Feels Like Home: Marist Fashion Ethical Initiative

By Brianna Epstein

For those who entered the Dennis Murray Student Center on Wednesday, Feb. 22, there was a nostalgic feeling of home in the air. Members of the Marist Fashion Ethical Initiative offered a Clothing Repair Shop, where students could bring their damaged garments and learn basic sewing techniques.

In addition to teaching the skills to repair the clothes, the goal of the event was to facilitate the establishment of a relationship between the wearer and their clothing, with the hope that if we develop a greater connection with the clothing we wear, there will be a reduction in the amount of clothes thrown out and thus fewer garments going into landfills. Due to a variety of reasons, such as mass manufacturing and fast fashion, clothing has become widely disposable. 

A workshop volunteer repairing Katherine Maradiaga’s hat.

A workshop volunteer repairing Katherine Maradiaga’s hat.

The Marist Fashion Ethical Initiative is striving to change the way people view fashion, along with their decisions.

The event’s initial announcement was received very well by the student body. President of Marist Fashion Ethical Initiative, Rebekkah Colclasure, said, “I received a lot of positive feedback about how awesome and helpful people think this is! Hopefully we will help people gain a deeper sense of appreciation for their garments and enable them to apply what they learn in this workshop into their life.”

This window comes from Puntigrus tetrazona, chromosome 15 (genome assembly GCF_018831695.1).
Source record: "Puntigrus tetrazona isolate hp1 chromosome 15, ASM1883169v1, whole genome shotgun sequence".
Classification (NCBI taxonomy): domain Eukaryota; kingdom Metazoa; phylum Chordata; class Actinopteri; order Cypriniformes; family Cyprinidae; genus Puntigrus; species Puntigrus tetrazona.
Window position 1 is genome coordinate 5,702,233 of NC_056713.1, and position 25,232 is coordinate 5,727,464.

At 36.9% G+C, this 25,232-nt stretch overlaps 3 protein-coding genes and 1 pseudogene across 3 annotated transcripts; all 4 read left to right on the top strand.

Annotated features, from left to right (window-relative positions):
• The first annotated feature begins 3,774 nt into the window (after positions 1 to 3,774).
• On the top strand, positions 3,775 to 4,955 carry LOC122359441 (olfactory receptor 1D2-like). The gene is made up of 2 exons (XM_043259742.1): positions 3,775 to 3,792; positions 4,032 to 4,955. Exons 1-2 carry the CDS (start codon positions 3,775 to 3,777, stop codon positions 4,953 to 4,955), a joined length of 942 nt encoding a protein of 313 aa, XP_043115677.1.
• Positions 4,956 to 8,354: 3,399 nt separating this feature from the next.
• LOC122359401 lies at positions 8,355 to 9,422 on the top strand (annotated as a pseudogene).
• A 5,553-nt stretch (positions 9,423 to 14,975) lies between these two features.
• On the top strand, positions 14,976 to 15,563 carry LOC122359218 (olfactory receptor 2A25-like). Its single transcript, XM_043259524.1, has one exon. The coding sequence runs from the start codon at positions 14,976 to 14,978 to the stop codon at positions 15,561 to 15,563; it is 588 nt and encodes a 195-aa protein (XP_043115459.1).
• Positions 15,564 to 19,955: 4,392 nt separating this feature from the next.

“It makes me feel like I’m at home, and I’m glad that this is available on campus because she doesn’t have to look elsewhere to repair my clothes,” said workshop attendee Katherine Maradiaga. Similar to Maradiaga, many students do not have the skills to fix their clothes and would normally discard them.

Katherine Maradiaga wearing her repaired hat.

Katherine Maradiaga wearing her repaired hat.

Technically, The Marist Ethical Fashion Initiative is still a committee, but that is only motivating members to think bigger. The committee intends to become an official club with an elected board in the near future. Emphasizing it to be “a place for everyone,” they are pushing for increasing collaboration between fashion and non-fashion students. 

The committee stresses that the apparel industry is increasingly relevant to other industries because of the many detrimental ramifications it poses for many issues such as global health and the environment. The Marist Fashion Ethical Initiative claims that they will continue to promote innovative thinking and reform that will only take place if students and professionals from all backgrounds come together.

Brianna Epstein